The 30’s

The Unity Movement

In 1930, Charles Fillmore published The Twelve Powers of Man, which is still used by Unity groups as a structure of spiritual learning. After concluding that the bible and all other canonical scriptures should be read and interpreted metaphysically, not literally, he published the Metaphysical Bible Dictionary (1931). On October 6, 1931, beloved founder Myrtle Fillmore made her transition at the age of 86 years. Charles Fillmore remarried in 1933 to Cora G. Dedrick, with whom he worked closely on his later writings.

Unity in Washington DC 

Judge Dean Franklin continued his ministry until 1937.  Mary McClellan (known for her Healing Ministry) became the senior minister and remained with the Society until 1940. Although the church was no longer an official Unity Center, it maintained the name Unity Society of Washington, D.C.

In 1934, The Unity Assembly was established in Washington, DC as a recognized Unity Center. The ministry was led by Margaret and E. Roy Feldt, who opened a center called The Unity Assembly. Before arriving in Washington, Margaret Ann Nichols had been the leader of a Unity Center in Erie, Pennsylvania since 1925. It was there that she met and married a businessman, Ervin Roy Feldt. Roy followed Margaret Ann in her work and received training as a Unity Minister.

Although there are no public records from The Unity Assembly; its history has been communicated verbally.  At its inception, there was no formal membership. Truth students who had dropped out of the Unity Society formed the nucleus of the new congregation. Services were held in the Arlington Hotel located at 1025 Vermont Avenue NW. The Leaders made all arrangements and handled the finances.  In a very rare occasion, Charles and Cora Fillmore spoke at the Unity Assembly in 1934. This was the only documented occasion that they appeared in Washington.

Within three years, the Unity Assembly was moved to the New Colonial Hotel at 15th and M Streets, N.W., where it remained until 1955. There, Sunday morning services were conducted in a parlor on the main floor and classes in a room on one of the upper floors. Very popular at the time were classes in “Higher Mysticism.”  There was also a Sunday School, and it was here that Ann Sandefer, future Unity leader, did her first Truth teaching.

The Local and National Landscape

In 1930, Washington, D.C. had 486,869 residents. In the U.S., the average house cost $6,000, a gallon of gas 26 cents, and the average income was $1,970.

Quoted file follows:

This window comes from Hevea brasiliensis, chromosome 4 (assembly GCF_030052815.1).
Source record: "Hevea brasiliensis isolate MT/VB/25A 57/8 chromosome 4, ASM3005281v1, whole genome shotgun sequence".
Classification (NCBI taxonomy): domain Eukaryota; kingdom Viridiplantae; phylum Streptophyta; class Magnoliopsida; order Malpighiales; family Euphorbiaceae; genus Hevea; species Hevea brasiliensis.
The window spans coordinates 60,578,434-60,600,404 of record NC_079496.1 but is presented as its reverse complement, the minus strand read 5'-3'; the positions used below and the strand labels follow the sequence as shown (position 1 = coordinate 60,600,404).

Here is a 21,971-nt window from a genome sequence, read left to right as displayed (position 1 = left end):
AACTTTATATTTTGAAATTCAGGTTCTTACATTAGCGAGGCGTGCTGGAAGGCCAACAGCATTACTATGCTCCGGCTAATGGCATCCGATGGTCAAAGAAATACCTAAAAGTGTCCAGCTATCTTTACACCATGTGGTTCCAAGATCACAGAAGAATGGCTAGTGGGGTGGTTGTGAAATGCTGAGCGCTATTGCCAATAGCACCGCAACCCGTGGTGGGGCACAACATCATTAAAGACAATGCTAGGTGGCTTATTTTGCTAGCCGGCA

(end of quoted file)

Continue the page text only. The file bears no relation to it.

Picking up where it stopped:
The nation’s capital boasted beautiful Federal buildings, gorgeous Victorian mansions, and large sections of substandard housing where the poor lived without running water in alleyways. (Now high-end restaurants, such as the Dabney and Mayden fill these same alleyways.) Washington’s poverty was greatly increased by the Great Depression, which began on October 29, 1929 with the stock market crash. Across the country, banks foreclosed on millions of homes, businesses, and farms. Thousands of banks closed, taking their customers’ savings with them. Nearly a third of American workers lost their jobs. In Washington, formerly prosperous people lived on the streets and begged for food.

In 1932, 43,000 desperate World War I veterans and their families came to Washington to demand the redemption of their bonuses for service which could not be redeemed until 1948. President Herbert Hoover called in the military to clear the camp, burn the tents, and drive the protesters away. Two of them were killed and many injured.

Things began looking up when Franklin Delano Roosevelt, Jr. became president in March 1933. He took measures to keep the banks open, stop the foreclosures, and put people to work. Mostly, his fireside chats gave people hope. When the Bonus Army returned that summer, Roosevelt offered them steady jobs.

Even as the U.S. gradually pulled itself out of economic stagnation, Germany descended into fascism and tyranny with the rise of Adolf Hitler and the Nazi Party. Though viewing him with alarm, many Americans wanted to avoid another European war at all costs. Only a few years earlier, the U.S. had lost 116,000 men, with 204,000 wounded, in World War I, another conflict among European powers who couldn’t seem to solve their problems without U.S. intervention.